Richard Moriggl and Lukas Kenner contributed to a study lead by Veronika Sexl of the University of Veterinary Medicine Vienna, which was now published in the prestigious journal Cancer Cell.
The report describes a novel function for the cell cycle kinase CDK6, which is expressed at high levels in lymphoid malignancies. In a mouse model for lymphoid leukemia CDK6 is part of a transcription complex, which does not require the enzymatic function of CDK6. A transcription factor complex forms with STAT3 that induces the expression of the tumor suppressor p16INK4a and the pro-angiogenic factor VEGF-A. But if the tumor suppressor is lost through mutation, CDK6 can exert its full tumor-promoting function by enhancing proliferation and stimulating angiogenesis. The finding that CDK6 connects cell-cycle progression to angiogenesis confirms CDK6’s central role in hematopoietic malignancies and could underlie the selection pressure to upregulate CDK6 and silence p16INK4a.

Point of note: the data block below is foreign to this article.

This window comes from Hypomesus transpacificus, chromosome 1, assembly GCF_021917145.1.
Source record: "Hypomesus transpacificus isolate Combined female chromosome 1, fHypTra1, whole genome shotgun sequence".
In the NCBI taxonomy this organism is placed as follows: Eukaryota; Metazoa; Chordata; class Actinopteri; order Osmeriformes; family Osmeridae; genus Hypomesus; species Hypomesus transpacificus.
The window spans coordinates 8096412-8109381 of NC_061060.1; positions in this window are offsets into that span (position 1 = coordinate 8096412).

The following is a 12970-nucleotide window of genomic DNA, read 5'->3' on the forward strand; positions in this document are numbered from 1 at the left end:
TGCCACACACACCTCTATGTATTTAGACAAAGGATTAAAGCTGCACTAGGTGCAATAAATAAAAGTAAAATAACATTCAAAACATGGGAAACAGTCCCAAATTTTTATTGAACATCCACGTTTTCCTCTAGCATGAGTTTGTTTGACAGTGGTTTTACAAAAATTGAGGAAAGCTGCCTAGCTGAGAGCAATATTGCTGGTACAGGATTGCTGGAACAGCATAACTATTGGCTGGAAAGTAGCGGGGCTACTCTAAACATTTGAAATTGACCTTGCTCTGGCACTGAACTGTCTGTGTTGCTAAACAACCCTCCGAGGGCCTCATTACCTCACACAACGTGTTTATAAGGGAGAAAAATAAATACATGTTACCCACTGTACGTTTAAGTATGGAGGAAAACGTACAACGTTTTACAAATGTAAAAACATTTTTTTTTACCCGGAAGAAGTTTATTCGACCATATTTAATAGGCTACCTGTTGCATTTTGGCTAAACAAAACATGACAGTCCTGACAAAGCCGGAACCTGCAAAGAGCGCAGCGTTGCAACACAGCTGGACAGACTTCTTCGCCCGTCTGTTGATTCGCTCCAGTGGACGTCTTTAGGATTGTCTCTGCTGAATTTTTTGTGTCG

The cell cycle dependent kinase 6 (CDK6) has functions, which are kinase dependent as well as independent.